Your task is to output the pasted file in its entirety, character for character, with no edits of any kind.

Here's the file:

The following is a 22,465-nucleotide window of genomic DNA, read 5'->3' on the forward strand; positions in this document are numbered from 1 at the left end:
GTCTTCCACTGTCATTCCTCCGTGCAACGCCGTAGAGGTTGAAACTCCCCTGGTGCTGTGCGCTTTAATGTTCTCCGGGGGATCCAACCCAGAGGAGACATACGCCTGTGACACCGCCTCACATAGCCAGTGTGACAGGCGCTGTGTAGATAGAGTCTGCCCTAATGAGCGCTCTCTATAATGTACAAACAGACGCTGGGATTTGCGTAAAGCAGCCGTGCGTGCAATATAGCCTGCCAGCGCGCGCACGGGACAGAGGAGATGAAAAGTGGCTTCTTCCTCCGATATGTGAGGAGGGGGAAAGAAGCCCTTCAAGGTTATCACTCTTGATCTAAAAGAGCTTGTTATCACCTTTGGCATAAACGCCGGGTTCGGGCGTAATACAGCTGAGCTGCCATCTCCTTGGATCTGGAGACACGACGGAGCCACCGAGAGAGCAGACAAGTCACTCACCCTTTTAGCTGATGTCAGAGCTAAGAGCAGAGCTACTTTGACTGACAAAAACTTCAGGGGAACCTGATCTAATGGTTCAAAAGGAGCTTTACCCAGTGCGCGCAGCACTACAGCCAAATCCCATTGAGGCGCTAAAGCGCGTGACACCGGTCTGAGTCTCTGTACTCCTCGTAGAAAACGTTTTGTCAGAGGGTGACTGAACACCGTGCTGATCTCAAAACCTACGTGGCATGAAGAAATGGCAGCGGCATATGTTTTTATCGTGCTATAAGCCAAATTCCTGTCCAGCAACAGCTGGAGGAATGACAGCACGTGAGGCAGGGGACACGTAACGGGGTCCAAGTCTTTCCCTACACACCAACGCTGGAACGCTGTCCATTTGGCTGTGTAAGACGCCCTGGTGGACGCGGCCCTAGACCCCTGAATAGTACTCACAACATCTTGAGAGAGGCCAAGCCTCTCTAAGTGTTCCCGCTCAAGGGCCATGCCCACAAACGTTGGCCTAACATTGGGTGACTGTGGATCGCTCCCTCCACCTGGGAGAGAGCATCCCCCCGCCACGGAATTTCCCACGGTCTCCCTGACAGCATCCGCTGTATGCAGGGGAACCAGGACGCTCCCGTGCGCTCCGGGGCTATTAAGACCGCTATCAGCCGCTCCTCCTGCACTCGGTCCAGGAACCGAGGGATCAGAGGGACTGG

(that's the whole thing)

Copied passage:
The following is a 22,465-nucleotide window of genomic DNA, read 5'->3' on the forward strand; positions in this document are numbered from 1 at the left end:
GTCTTCCACTGTCATTCCTCCGTGCAACGCCGTAGAGGTTGAAACTCCCCTGGTGCTGTGCGCTTTAATGTTCTCCGGGGGATCCAACCCAGAGGAGACATACGCCTGTGACACCGCCTCACATAGCCAGTGTGACAGGCGCTGTGTAGATAGAGTCTGCCCTAATGAGCGCTCTCTATAATGTACAAACAGACGCTGGGATTTGCGTAAAGCAGCCGTGCGTGCAATATAGCCTGCCAGCGCGCGCACGGGACAGAGGAGATGAAAAGTGGCTTCTTCCTCCGATATGTGAGGAGGGGGAAAGAAGCCCTTCAAGGTTATCACTCTTGATCTAAAAGAGCTTGTTATCACCTTTGGCATAAACGCCGGGTTCGGGCGTAATACAGCTGAGCTGCCATCTCCTTGGATCTGGAGACACGACGGAGCCACCGAGAGAGCAGACAAGTCACTCACCCTTTTAGCTGATGTCAGAGCTAAGAGCAGAGCTACTTTGACTGACAAAAACTTCAGGGGAACCTGATCTAATGGTTCAAAAGGAGCTTTACCCAGTGCGCGCAGCACTACAGCCAAATCCCATTGAGGCGCTAAAGCGCGTGACACCGGTCTGAGTCTCTGTACTCCTCGTAGAAAACGTTTTGTCAGAGGGTGACTGAACACCGTGCTGATCTCAAAACCTACGTGGCATGAAGAAATGGCAGCGGCATATGTTTTTATCGTGCTATAAGCCAAATTCCTGTCCAGCAACAGCTGGAGGAATGACAGCACGTGAGGCAGGGGACACGTAACGGGGTCCAAGTCTTTCCCTACACACCAACGCTGGAACGCTGTCCATTTGGCTGTGTAAGACGCCCTGGTGGACGCGGCCCTAGACCCCTGAATAGTACTCACAACATCTTGAGAGAGGCCAAGCCTCTCTAAGTGTTCCCGCTCAAGGGCCATGCCCACAAACGTTGGCCTAACATTGGGTGACTGTGGATCGCTCCCTCCACCTGGGAGAGAGCATCCCCCCGCCACGGAATTTCCCACGGTCTCCCTGACAGCATCCGCTGTATGCAGGGGAACCAGGACGCTCCCGTGCGCTCCGGGGCTATTAAGACCGCTATCAGCCGCTCCTCCTGCACTCGGTCCAGGAACCGAGGGATCAGAGGGACTGG